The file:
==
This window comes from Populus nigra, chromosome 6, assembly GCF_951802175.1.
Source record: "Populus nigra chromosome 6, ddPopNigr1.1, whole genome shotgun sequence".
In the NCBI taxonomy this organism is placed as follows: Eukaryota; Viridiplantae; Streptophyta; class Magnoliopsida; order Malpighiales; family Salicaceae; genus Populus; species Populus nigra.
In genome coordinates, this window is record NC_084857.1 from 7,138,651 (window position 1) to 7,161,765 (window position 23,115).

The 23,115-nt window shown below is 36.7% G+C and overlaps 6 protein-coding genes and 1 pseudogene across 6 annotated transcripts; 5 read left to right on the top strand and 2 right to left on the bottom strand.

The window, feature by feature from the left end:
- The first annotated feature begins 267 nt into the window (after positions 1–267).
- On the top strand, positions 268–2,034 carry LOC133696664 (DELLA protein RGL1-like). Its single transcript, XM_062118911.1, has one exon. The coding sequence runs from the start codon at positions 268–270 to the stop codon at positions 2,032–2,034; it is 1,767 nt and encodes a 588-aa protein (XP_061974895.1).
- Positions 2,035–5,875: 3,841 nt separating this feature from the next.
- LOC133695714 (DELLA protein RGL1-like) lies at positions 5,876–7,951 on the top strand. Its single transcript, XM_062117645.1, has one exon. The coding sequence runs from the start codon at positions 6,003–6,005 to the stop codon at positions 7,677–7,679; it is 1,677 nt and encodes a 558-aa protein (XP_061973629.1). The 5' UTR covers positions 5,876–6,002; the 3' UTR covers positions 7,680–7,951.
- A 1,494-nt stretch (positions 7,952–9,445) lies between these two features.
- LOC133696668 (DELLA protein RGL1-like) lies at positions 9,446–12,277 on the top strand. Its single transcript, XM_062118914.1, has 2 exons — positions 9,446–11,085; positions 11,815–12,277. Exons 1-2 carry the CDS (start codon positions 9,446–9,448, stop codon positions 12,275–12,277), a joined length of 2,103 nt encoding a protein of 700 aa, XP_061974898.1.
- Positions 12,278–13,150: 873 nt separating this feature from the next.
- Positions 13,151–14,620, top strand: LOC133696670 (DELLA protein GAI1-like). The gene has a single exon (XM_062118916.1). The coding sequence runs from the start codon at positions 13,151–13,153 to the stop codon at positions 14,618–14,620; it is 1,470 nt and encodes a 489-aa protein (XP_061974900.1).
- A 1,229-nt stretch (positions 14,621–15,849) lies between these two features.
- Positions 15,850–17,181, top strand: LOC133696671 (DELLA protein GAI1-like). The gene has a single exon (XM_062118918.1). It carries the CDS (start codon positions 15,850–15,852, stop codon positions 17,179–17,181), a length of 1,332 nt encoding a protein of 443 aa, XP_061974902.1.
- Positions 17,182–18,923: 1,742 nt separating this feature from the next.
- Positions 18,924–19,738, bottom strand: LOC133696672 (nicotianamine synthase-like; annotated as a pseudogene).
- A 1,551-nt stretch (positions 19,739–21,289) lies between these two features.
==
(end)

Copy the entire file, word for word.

This window comes from Populus nigra, chromosome 6, assembly GCF_951802175.1.
Source record: "Populus nigra chromosome 6, ddPopNigr1.1, whole genome shotgun sequence".
In the NCBI taxonomy this organism is placed as follows: Eukaryota; Viridiplantae; Streptophyta; class Magnoliopsida; order Malpighiales; family Salicaceae; genus Populus; species Populus nigra.
In genome coordinates, this window is record NC_084857.1 from 7,138,651 (window position 1) to 7,161,765 (window position 23,115).

The 23,115-nt window shown below is 36.7% G+C and overlaps 6 protein-coding genes and 1 pseudogene across 6 annotated transcripts; 5 read left to right on the top strand and 2 right to left on the bottom strand.

The window, feature by feature from the left end:
- The first annotated feature begins 267 nt into the window (after positions 1–267).
- On the top strand, positions 268–2,034 carry LOC133696664 (DELLA protein RGL1-like). Its single transcript, XM_062118911.1, has one exon. The coding sequence runs from the start codon at positions 268–270 to the stop codon at positions 2,032–2,034; it is 1,767 nt and encodes a 588-aa protein (XP_061974895.1).
- Positions 2,035–5,875: 3,841 nt separating this feature from the next.
- LOC133695714 (DELLA protein RGL1-like) lies at positions 5,876–7,951 on the top strand. Its single transcript, XM_062117645.1, has one exon. The coding sequence runs from the start codon at positions 6,003–6,005 to the stop codon at positions 7,677–7,679; it is 1,677 nt and encodes a 558-aa protein (XP_061973629.1). The 5' UTR covers positions 5,876–6,002; the 3' UTR covers positions 7,680–7,951.
- A 1,494-nt stretch (positions 7,952–9,445) lies between these two features.
- LOC133696668 (DELLA protein RGL1-like) lies at positions 9,446–12,277 on the top strand. Its single transcript, XM_062118914.1, has 2 exons — positions 9,446–11,085; positions 11,815–12,277. Exons 1-2 carry the CDS (start codon positions 9,446–9,448, stop codon positions 12,275–12,277), a joined length of 2,103 nt encoding a protein of 700 aa, XP_061974898.1.
- Positions 12,278–13,150: 873 nt separating this feature from the next.
- Positions 13,151–14,620, top strand: LOC133696670 (DELLA protein GAI1-like). The gene has a single exon (XM_062118916.1). The coding sequence runs from the start codon at positions 13,151–13,153 to the stop codon at positions 14,618–14,620; it is 1,470 nt and encodes a 489-aa protein (XP_061974900.1).
- A 1,229-nt stretch (positions 14,621–15,849) lies between these two features.
- Positions 15,850–17,181, top strand: LOC133696671 (DELLA protein GAI1-like). The gene has a single exon (XM_062118918.1). It carries the CDS (start codon positions 15,850–15,852, stop codon positions 17,179–17,181), a length of 1,332 nt encoding a protein of 443 aa, XP_061974902.1.
- Positions 17,182–18,923: 1,742 nt separating this feature from the next.
- Positions 18,924–19,738, bottom strand: LOC133696672 (nicotianamine synthase-like; annotated as a pseudogene).
- A 1,551-nt stretch (positions 19,739–21,289) lies between these two features.